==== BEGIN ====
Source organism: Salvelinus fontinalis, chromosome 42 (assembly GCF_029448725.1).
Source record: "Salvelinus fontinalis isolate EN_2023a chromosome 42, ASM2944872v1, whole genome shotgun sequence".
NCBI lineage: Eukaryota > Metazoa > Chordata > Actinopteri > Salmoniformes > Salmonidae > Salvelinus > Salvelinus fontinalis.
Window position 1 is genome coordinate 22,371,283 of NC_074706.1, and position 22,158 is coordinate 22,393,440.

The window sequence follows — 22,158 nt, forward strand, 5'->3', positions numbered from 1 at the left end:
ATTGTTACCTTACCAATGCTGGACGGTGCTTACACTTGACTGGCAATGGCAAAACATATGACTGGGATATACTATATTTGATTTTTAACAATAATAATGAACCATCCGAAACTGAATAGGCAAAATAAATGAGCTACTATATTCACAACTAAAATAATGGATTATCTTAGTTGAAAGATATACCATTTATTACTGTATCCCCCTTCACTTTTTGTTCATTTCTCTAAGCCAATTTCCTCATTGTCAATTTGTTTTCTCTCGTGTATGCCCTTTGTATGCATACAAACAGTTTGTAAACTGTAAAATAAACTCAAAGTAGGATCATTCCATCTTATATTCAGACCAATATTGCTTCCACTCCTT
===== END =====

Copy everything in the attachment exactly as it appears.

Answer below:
Source organism: Salvelinus fontinalis, chromosome 42 (assembly GCF_029448725.1).
Source record: "Salvelinus fontinalis isolate EN_2023a chromosome 42, ASM2944872v1, whole genome shotgun sequence".
NCBI lineage: Eukaryota > Metazoa > Chordata > Actinopteri > Salmoniformes > Salmonidae > Salvelinus > Salvelinus fontinalis.
Window position 1 is genome coordinate 22,371,283 of NC_074706.1, and position 22,158 is coordinate 22,393,440.

The window sequence follows — 22,158 nt, forward strand, 5'->3', positions numbered from 1 at the left end:
ATTGTTACCTTACCAATGCTGGACGGTGCTTACACTTGACTGGCAATGGCAAAACATATGACTGGGATATACTATATTTGATTTTTAACAATAATAATGAACCATCCGAAACTGAATAGGCAAAATAAATGAGCTACTATATTCACAACTAAAATAATGGATTATCTTAGTTGAAAGATATACCATTTATTACTGTATCCCCCTTCACTTTTTGTTCATTTCTCTAAGCCAATTTCCTCATTGTCAATTTGTTTTCTCTCGTGTATGCCCTTTGTATGCATACAAACAGTTTGTAAACTGTAAAATAAACTCAAAGTAGGATCATTCCATCTTATATTCAGACCAATATTGCTTCCACTCCTT